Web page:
tion for the extension to British India of the Anglo-Italian treaty of commerce and navigation of June 15, 1883, signed June 15, 1914. English and Italian texts: G. B. Treaty Series, No. 19, 1914.
9 Great Britain—Norway. Convention renewing for a further period of five years the arbitration convention of August 11, 1904. [See G. B. Treaty Series, No. 8, 1904 and No. 27, 1909.] English and Norwegian texts: G. B. Treaty Series, No. 14, 1914. November, 1914
10 Great Britain—United States. Ratifications exchanged of treaty for the advancement of peace, signed at Washington, Sept. 15, 1914. Text: G. B. Treaty Series, No. 16, 1914; U. S. Treaty Series, No. 602.
10 European War. Spain. Declaration of neutrality in the war . between Turkey and the Allies. Gaceta de Madrid, Nov. 10, 1914; Clunet, 42:116.
16 Chile—Venezuela. Extradition treaty signed. Spanish text: Bol. rel. ext. (Chile), Dec. 1914, p. 63.
16 Great Britain—Portugal. Agreement providing for the settlement by arbitration of certain classes of questions which may arise between the two governments. English and Portuguese texts: G. B. Treaty Series, No. 15, 1914.
16 Chile—Colombia. General arbitration treaty signed. Spanish
text: Bol. rel. ext. (Chiie), Dec. 1914, p. 51.
17 Chile—Colombia. Extradition treaty signed. Bol. rel. ext.
(Chile), Dec. 1914, p. 53. 20 Great Britain—Netherlands. Ratifications exchanged of treaty relating to the extradition of fugitive criminals between certain British protectorates and the Netherlands, signed at The Hague Aug. 17, 1914. English and Dutch texts: G. B. Treaty Series, No. 18, 1914.
3 Great Britain—Switzerland. Convention signed providing for the settlement by arbitration of certain classes of questions which may arise between the two governments. English and French texts: G. B. Treaty Series, No. 3, 1915.
26 European War. Argentine Republic. Declaration of neutrality in the war between Italy and Austria. Spanish text: B. rel. ext. (Argentine Republic), 44:248.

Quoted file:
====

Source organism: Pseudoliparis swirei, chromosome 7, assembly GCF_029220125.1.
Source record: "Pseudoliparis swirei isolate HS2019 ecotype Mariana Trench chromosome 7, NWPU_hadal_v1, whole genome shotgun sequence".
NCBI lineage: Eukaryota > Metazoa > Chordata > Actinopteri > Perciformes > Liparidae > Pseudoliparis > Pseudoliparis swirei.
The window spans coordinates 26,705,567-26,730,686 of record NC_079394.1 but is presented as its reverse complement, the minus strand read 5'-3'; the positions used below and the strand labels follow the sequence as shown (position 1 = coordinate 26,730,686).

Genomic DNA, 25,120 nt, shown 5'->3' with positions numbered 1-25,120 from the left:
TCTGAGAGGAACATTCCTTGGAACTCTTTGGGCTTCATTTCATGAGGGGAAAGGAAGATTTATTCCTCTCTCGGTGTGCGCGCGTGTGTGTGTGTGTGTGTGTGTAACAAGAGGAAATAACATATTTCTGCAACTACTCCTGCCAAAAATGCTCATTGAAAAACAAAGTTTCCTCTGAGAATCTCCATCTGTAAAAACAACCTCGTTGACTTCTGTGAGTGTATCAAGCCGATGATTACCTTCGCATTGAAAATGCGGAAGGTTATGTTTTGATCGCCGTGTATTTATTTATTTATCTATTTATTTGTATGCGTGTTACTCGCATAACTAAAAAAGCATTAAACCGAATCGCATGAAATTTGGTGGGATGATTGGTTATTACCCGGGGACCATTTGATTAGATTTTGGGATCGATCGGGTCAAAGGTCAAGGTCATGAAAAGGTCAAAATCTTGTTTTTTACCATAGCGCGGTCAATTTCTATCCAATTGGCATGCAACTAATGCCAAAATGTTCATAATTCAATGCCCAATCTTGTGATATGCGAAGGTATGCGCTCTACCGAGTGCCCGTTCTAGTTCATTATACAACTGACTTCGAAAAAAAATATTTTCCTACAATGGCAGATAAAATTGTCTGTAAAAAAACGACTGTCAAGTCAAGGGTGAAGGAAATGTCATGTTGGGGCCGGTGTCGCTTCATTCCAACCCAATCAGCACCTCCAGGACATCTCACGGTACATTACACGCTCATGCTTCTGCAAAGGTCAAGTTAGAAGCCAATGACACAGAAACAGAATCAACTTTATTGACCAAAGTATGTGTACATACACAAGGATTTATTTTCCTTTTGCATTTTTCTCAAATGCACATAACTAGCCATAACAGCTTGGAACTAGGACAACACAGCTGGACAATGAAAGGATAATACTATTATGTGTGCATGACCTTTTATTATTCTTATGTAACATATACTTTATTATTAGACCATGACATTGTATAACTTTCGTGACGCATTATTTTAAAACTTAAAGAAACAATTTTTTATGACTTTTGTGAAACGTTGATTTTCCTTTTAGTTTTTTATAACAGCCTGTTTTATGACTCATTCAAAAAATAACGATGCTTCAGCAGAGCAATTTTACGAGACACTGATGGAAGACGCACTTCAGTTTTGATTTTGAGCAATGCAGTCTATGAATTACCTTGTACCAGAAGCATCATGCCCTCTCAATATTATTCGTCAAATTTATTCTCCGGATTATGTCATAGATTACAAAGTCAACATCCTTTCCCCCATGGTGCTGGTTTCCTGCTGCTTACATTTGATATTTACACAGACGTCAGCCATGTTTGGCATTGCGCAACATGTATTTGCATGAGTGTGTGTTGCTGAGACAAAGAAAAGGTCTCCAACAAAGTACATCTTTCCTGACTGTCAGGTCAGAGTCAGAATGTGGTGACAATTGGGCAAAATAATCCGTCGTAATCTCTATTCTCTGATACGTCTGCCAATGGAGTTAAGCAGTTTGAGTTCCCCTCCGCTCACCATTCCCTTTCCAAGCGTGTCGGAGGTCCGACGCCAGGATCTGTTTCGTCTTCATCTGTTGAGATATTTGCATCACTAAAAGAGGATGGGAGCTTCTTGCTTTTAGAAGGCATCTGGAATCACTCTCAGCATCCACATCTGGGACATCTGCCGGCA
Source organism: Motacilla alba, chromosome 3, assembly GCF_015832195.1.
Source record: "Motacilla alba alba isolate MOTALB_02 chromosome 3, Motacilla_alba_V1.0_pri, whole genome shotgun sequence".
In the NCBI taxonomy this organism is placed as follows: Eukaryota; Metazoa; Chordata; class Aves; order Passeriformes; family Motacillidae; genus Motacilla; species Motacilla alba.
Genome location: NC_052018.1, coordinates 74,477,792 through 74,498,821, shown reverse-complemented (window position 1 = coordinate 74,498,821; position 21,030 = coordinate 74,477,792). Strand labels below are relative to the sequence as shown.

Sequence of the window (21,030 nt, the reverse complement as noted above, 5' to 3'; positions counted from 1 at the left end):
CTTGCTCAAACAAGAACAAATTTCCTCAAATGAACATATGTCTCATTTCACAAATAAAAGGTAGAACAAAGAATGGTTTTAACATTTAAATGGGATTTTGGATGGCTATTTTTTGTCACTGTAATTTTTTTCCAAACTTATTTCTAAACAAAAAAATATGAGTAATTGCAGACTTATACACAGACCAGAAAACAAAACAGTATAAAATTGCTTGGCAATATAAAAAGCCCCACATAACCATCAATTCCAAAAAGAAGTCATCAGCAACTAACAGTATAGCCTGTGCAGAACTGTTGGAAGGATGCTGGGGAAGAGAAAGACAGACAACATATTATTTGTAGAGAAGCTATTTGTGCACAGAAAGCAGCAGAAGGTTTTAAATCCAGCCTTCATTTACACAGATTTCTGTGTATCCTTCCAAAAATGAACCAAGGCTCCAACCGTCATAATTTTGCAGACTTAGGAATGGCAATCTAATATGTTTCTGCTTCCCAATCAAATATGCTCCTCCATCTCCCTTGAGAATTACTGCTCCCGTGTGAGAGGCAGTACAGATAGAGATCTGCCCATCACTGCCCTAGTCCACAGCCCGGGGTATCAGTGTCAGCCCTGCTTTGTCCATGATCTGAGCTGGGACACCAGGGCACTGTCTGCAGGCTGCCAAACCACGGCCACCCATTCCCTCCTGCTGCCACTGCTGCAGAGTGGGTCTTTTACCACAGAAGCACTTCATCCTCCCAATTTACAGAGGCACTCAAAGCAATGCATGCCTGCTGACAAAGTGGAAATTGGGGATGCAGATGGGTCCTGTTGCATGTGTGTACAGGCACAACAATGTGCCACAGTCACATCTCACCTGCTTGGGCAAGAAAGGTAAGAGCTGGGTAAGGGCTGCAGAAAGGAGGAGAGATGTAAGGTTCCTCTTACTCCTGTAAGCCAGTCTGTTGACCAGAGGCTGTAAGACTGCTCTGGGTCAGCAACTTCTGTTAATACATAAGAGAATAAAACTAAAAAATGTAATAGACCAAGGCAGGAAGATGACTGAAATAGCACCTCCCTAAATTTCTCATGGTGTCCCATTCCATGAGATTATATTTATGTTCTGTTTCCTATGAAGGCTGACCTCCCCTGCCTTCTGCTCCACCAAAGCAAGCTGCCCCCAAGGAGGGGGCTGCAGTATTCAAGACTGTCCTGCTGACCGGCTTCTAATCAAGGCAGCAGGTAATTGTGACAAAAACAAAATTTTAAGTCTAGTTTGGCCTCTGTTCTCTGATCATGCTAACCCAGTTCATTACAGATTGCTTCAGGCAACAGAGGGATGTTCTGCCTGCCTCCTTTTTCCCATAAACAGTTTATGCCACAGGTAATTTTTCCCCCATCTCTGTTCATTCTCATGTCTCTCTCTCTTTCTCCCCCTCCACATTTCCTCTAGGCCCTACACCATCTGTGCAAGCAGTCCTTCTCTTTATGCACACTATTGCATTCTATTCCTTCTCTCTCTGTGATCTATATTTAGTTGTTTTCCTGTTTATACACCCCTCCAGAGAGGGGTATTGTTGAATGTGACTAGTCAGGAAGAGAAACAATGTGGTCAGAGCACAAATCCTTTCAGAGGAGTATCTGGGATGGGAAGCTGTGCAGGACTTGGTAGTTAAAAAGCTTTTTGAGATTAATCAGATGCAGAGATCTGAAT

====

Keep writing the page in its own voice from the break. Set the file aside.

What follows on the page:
24 European War. United States. The United States in answer to the German note of June 7, renewed its demand that the Frye case be settled by direct diplomatic negotiation rather than by a German prize court. Text in Special Supplement to Journal, p. 185. June, 1915.
28 European War. United States. The British steamship Armenian, with a cargo of mules from the United States, was destroyed by submarine off Cornwall, England, twenty-six members of the crew, most of them Americans, losing their lives. N. Y. Times, June 29, 1915.
28 Mexico. General Victoriano Huerta, former President of Mexico, and Gen. Pascal Orozco, were arrested by United States officials while on a train nearing the Mexican border; they were charged with violating American neutrality by planning a Mexican revolution. Later they were released on bail. General Huerta was again arrested on July 3d at El Paso, and his bail increased to $30,000, which he refused to furnish. N. Y. Times, June 29; July 4, 1915.
2 Death of Porfirio Diaz, for thirty-five years President of Mexico. N. Y. Times, July 3, 1915.
6 European War. Italy. Italy established a blockade across the
Strait of Otranto. N. Y. Times, July 7, 1915.